16 Things You Don’t Know About Trust Trade w/ Ki Brightly

February 6, 2017

 

16 Things You Didn't Know about Trust Trade with Ki Brightly

 

Hello readers! My name is Ki Brightly and I’m here on the Dreamspinner Press blog today to talk about my newest release, Trust Trade. It’s a crime/thriller/romance, dark and twisted, but the type of read that sucks you in once you get started. Jeb and Freddy are both dealing with their own struggles and lives, and their paths just happen to cross. The story is heavy, but I do my best to end it on a ray of hope. Instead of going into all that the book is and isn’t, the blurb does a pretty nice job with that, I thought I might give everyone some interesting tidbits about Trust Trade and the writing process surrounding it. Since I love making lists, one might even call it an obsession, please enjoy these random, numbered, facts.

1. The house Jeb grew up in was modeled after the house I lived in as a teenager.

When I was small my father and I lived with his parents, but when I turned 13 we moved into an old farm house he was rehabbing. As those projects tend to go, the house was never finished. By the time I left for college it was nowhere near done. There was no insulation, and I mean absolutely not a bit, in that house. During the winter, any part of the house that wasn’t near the gas heaters was cold enough that your breath would cloud. I would shower and then dash to dress in front of the gas heater in the dining room cursing a blue streak every morning. The house was ramshackle and old, but I did love it. It belonged to my great grandmother. There were nooks and crannies to explore: servant’s quarters with stairs off the kitchen, odd ghost sounds at night, even hidden rooms. One thing I especially loved during the spring was that French Lilacs bloomed right outside my bedroom window. To this day it’s the only smell I truly associate with the end of winter.

2. The college Jeb and Freddy attended was modelled quite closely on my alma mater.

I say it’s close because there has been 10 years of construction, growth, and rearranging that has gone on at my old school. When I took a tour recently, I was both shocked at what had changed and bemused by what hadn’t. I think the furniture in the library has probably been there since 1980, but I love that too. Oddly enough the kids looked younger than they did when I left. Strange how that happens.

3. The pines in Trust Trade are deliberately placed.

I wrote pine trees into the final scenes of Trust Trade because I grew up running the pine woods near our old farmhouse. It was like a magical land under these towering ancient trees. They smelled like Christmas year-round, and were always cool underneath when it was hot, sheltering if I got caught in the rain. I was extremely fond of those branches with their skirts spread wide. The dead needles could prick you, but the piles were also soft if you spread out your jacket to lay on them, sort of like hay. There were some summers I would have lived under the pines if they would have had a bookshelf.

4. I used to watch the water polo guys while I was running.

The reason I put water polo into Trust Trade is because when I was running at the gym in college, the treadmills were set up against these huge windows overlooking the pool area. I must have pleased some sort of exercise god because at least half the time while I was exercising with upbeat music blasting in my ears the water polo guys were practicing. And oh, wow. Let me tell you. Guys that swim miles and miles every day are amazing to look at. I would say things to myself like, “Run one more mile and you can ogle the hot guy in the red speedos for a few more minutes.” There were days I ran two and a half hours. No lie.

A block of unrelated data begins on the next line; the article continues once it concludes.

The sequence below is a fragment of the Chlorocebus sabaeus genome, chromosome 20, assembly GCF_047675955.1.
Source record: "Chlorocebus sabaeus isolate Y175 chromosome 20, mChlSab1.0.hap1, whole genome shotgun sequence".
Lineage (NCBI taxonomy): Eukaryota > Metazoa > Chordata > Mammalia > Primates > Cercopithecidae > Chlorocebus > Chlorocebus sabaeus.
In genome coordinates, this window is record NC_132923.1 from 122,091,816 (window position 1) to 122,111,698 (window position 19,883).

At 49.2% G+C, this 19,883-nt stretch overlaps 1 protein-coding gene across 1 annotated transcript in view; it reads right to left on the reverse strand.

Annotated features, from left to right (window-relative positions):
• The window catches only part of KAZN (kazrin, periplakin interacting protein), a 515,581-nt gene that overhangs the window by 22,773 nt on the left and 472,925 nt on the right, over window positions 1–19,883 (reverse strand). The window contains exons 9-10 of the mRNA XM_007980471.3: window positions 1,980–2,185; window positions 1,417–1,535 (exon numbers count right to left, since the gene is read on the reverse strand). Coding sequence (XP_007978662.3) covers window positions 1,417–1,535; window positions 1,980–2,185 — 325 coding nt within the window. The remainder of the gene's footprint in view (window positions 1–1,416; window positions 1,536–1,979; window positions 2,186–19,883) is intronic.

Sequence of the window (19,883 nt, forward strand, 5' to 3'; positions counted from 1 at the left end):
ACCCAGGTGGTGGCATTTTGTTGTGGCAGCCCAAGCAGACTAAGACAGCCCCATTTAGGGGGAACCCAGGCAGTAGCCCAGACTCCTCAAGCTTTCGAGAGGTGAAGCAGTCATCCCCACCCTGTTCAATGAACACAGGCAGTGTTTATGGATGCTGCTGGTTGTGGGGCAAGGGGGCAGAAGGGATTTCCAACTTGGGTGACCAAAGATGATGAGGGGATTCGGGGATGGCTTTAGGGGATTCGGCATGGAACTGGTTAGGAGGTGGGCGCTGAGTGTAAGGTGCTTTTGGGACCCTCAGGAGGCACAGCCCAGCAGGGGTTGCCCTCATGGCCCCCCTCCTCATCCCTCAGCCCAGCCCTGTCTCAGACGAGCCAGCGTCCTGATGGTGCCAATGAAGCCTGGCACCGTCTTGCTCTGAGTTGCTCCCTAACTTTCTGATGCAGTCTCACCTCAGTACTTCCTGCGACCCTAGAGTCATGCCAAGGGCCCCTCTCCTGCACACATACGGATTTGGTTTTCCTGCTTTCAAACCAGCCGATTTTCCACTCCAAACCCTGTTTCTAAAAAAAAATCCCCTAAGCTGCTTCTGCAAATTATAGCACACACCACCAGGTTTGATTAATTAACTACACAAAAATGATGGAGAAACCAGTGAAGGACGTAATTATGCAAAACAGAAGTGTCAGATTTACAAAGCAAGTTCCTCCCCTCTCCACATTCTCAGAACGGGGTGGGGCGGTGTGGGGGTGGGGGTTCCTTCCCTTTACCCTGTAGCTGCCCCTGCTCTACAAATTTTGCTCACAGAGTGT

5. Sellers didn’t have a first name for most of the book.

I know that sounds ridiculous. I’m so inconsistent when I write books. Sometimes when I write a book I know every single character that will be in it and have a character bible. When I do that I literally know everything about a character, including what they have in their refrigerator. I pantsed Trust Trade. (For those of you not into the lingo, that means instead of planning I wrote it by the seat of my pants.) So, Archie was as much as surprise to me as it was to anyone reading the book. It just sort of slipped out onto the page and I was like…yeah, sure, why not. It’s one of those names you don’t hear much anymore and seemed to fit Sellers.

6. Sampson is a pocket/mini beagle because I want one unreasonably.

I have wanted a miniature beagle ever since I watched Star Trek: Enterprise. Archer’s dog Porthos was the most amazingly cute dog, plus he was named Porthos, which, to my geeky heart, was the best thing ever. I guess it doesn’t take much to amuse me, but that dog sealed beagle love into the core of my very being and one day I shall have one. I shall name him d’Artagnan. (Who am I kidding. The dog will probably end up named something refined like Skittles or Pumpkin, but I can dream.)

7. The reason Philadelphia isn’t featured more prominently in the Trust Trade is because I’ve only been there once.

And the trip was awful. My grandmother, all innocent like, asks me if I want to go for a drive one morning. Me, not realizing what I was in for, said sure. We were in the car for six hours. SIX. We didn’t stop. We didn’t eat food anywhere. I was a chubby kid. I was dying. It turned out she wanted to see the tall ships that were in Phillie for some festival (to this day I will never understand why we had to go there instead of driving two hours north to Erie which also has tall ship festivals). We were in Philadelphia for a grand total of an hour and a half then we drove home again so we could be back in time to make supper, because my grandmother was the kind of woman that would never allow the men in our family to go hungry. She grew up on a farm and was determinedly old fashioned that way, even if she was progressive in others. So we didn’t stop on the way home either.

Worst. Car trip. Ever.

8. People from Philadelphia talk so strangely their dialect is studied by people around the world.

Don’t believe me? Google it. Go ahead. Google Philadelphia and dialect.

I’ll wait.

The stuff you find will truly boggle you, especially if you aren’t from Pennsylvania and you’ve never had the joy of experiencing someone with a Philadelphia accent. People like to make fun of Yinzers (I will admit that I grew up saying yinz, just north of Pittsburgh), but Phillie has its own thing going on.